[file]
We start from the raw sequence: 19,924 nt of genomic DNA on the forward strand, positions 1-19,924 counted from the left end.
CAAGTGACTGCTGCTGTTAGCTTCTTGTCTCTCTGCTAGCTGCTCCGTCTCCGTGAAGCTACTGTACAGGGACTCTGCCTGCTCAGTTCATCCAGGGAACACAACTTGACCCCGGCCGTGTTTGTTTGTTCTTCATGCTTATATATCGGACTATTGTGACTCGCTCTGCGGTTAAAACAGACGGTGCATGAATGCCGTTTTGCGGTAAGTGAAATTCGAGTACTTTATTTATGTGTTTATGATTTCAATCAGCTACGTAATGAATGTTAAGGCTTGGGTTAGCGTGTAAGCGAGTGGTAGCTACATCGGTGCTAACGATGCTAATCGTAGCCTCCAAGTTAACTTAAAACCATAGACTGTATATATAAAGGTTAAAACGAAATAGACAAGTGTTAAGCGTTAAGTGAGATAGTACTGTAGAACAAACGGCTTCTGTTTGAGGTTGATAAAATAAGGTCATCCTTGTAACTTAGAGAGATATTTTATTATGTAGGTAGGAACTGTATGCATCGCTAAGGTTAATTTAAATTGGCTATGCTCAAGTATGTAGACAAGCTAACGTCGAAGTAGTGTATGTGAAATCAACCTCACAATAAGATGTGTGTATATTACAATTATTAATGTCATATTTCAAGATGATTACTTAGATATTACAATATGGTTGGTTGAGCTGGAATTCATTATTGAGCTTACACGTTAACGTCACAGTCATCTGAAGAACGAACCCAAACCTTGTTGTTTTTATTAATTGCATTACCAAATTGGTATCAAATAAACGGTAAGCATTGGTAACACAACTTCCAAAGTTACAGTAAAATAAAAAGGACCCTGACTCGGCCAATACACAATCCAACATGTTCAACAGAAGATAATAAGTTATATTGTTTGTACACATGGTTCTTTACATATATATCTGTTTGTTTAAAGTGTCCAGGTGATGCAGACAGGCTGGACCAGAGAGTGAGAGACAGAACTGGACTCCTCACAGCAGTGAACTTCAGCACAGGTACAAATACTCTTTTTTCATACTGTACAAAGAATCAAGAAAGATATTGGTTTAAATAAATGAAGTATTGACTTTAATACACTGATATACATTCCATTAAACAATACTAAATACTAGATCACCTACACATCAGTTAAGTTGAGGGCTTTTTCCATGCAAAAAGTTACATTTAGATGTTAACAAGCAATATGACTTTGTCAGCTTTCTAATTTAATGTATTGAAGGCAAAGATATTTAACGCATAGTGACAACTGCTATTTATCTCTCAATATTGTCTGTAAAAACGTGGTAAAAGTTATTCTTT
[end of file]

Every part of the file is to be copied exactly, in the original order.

We start from the raw sequence: 19,924 nt of genomic DNA on the forward strand, positions 1-19,924 counted from the left end.
CAAGTGACTGCTGCTGTTAGCTTCTTGTCTCTCTGCTAGCTGCTCCGTCTCCGTGAAGCTACTGTACAGGGACTCTGCCTGCTCAGTTCATCCAGGGAACACAACTTGACCCCGGCCGTGTTTGTTTGTTCTTCATGCTTATATATCGGACTATTGTGACTCGCTCTGCGGTTAAAACAGACGGTGCATGAATGCCGTTTTGCGGTAAGTGAAATTCGAGTACTTTATTTATGTGTTTATGATTTCAATCAGCTACGTAATGAATGTTAAGGCTTGGGTTAGCGTGTAAGCGAGTGGTAGCTACATCGGTGCTAACGATGCTAATCGTAGCCTCCAAGTTAACTTAAAACCATAGACTGTATATATAAAGGTTAAAACGAAATAGACAAGTGTTAAGCGTTAAGTGAGATAGTACTGTAGAACAAACGGCTTCTGTTTGAGGTTGATAAAATAAGGTCATCCTTGTAACTTAGAGAGATATTTTATTATGTAGGTAGGAACTGTATGCATCGCTAAGGTTAATTTAAATTGGCTATGCTCAAGTATGTAGACAAGCTAACGTCGAAGTAGTGTATGTGAAATCAACCTCACAATAAGATGTGTGTATATTACAATTATTAATGTCATATTTCAAGATGATTACTTAGATATTACAATATGGTTGGTTGAGCTGGAATTCATTATTGAGCTTACACGTTAACGTCACAGTCATCTGAAGAACGAACCCAAACCTTGTTGTTTTTATTAATTGCATTACCAAATTGGTATCAAATAAACGGTAAGCATTGGTAACACAACTTCCAAAGTTACAGTAAAATAAAAAGGACCCTGACTCGGCCAATACACAATCCAACATGTTCAACAGAAGATAATAAGTTATATTGTTTGTACACATGGTTCTTTACATATATATCTGTTTGTTTAAAGTGTCCAGGTGATGCAGACAGGCTGGACCAGAGAGTGAGAGACAGAACTGGACTCCTCACAGCAGTGAACTTCAGCACAGGTACAAATACTCTTTTTTCATACTGTACAAAGAATCAAGAAAGATATTGGTTTAAATAAATGAAGTATTGACTTTAATACACTGATATACATTCCATTAAACAATACTAAATACTAGATCACCTACACATCAGTTAAGTTGAGGGCTTTTTCCATGCAAAAAGTTACATTTAGATGTTAACAAGCAATATGACTTTGTCAGCTTTCTAATTTAATGTATTGAAGGCAAAGATATTTAACGCATAGTGACAACTGCTATTTATCTCTCAATATTGTCTGTAAAAACGTGGTAAAAGTTATTCTTT